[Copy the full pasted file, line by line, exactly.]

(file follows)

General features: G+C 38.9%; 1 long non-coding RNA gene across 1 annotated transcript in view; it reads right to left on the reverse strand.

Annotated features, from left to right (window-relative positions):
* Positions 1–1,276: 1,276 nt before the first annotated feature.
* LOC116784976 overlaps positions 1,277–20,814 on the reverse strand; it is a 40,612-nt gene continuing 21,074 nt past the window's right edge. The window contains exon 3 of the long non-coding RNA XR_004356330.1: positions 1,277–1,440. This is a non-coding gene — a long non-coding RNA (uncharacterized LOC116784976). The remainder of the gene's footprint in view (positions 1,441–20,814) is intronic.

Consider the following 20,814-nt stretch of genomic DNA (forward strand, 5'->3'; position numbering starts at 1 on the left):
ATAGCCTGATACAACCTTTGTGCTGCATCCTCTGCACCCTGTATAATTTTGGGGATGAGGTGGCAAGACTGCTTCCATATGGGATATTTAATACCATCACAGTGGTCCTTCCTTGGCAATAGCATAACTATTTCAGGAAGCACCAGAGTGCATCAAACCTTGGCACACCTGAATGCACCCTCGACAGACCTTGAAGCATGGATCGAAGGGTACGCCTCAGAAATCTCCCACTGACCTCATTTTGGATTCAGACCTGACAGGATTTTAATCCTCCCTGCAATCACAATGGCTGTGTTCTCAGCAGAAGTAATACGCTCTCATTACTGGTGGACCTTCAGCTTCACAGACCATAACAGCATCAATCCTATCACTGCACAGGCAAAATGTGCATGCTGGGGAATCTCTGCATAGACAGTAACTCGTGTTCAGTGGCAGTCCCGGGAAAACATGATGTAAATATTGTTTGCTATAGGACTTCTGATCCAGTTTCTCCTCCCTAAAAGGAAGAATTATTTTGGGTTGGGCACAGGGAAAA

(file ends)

General features: G+C 38.9%; 1 long non-coding RNA gene across 1 annotated transcript in view; it reads right to left on the reverse strand.

Annotated features, from left to right (window-relative positions):
* Positions 1–1,276: 1,276 nt before the first annotated feature.
* LOC116784976 overlaps positions 1,277–20,814 on the reverse strand; it is a 40,612-nt gene continuing 21,074 nt past the window's right edge. The window contains exon 3 of the long non-coding RNA XR_004356330.1: positions 1,277–1,440. This is a non-coding gene — a long non-coding RNA (uncharacterized LOC116784976). The remainder of the gene's footprint in view (positions 1,441–20,814) is intronic.

Consider the following 20,814-nt stretch of genomic DNA (forward strand, 5'->3'; position numbering starts at 1 on the left):
ATAGCCTGATACAACCTTTGTGCTGCATCCTCTGCACCCTGTATAATTTTGGGGATGAGGTGGCAAGACTGCTTCCATATGGGATATTTAATACCATCACAGTGGTCCTTCCTTGGCAATAGCATAACTATTTCAGGAAGCACCAGAGTGCATCAAACCTTGGCACACCTGAATGCACCCTCGACAGACCTTGAAGCATGGATCGAAGGGTACGCCTCAGAAATCTCCCACTGACCTCATTTTGGATTCAGACCTGACAGGATTTTAATCCTCCCTGCAATCACAATGGCTGTGTTCTCAGCAGAAGTAATACGCTCTCATTACTGGTGGACCTTCAGCTTCACAGACCATAACAGCATCAATCCTATCACTGCACAGGCAAAATGTGCATGCTGGGGAATCTCTGCATAGACAGTAACTCGTGTTCAGTGGCAGTCCCGGGAAAACATGATGTAAATATTGTTTGCTATAGGACTTCTGATCCAGTTTCTCCTCCCTAAAAGGAAGAATTATTTTGGGTTGGGCACAGGGAAAA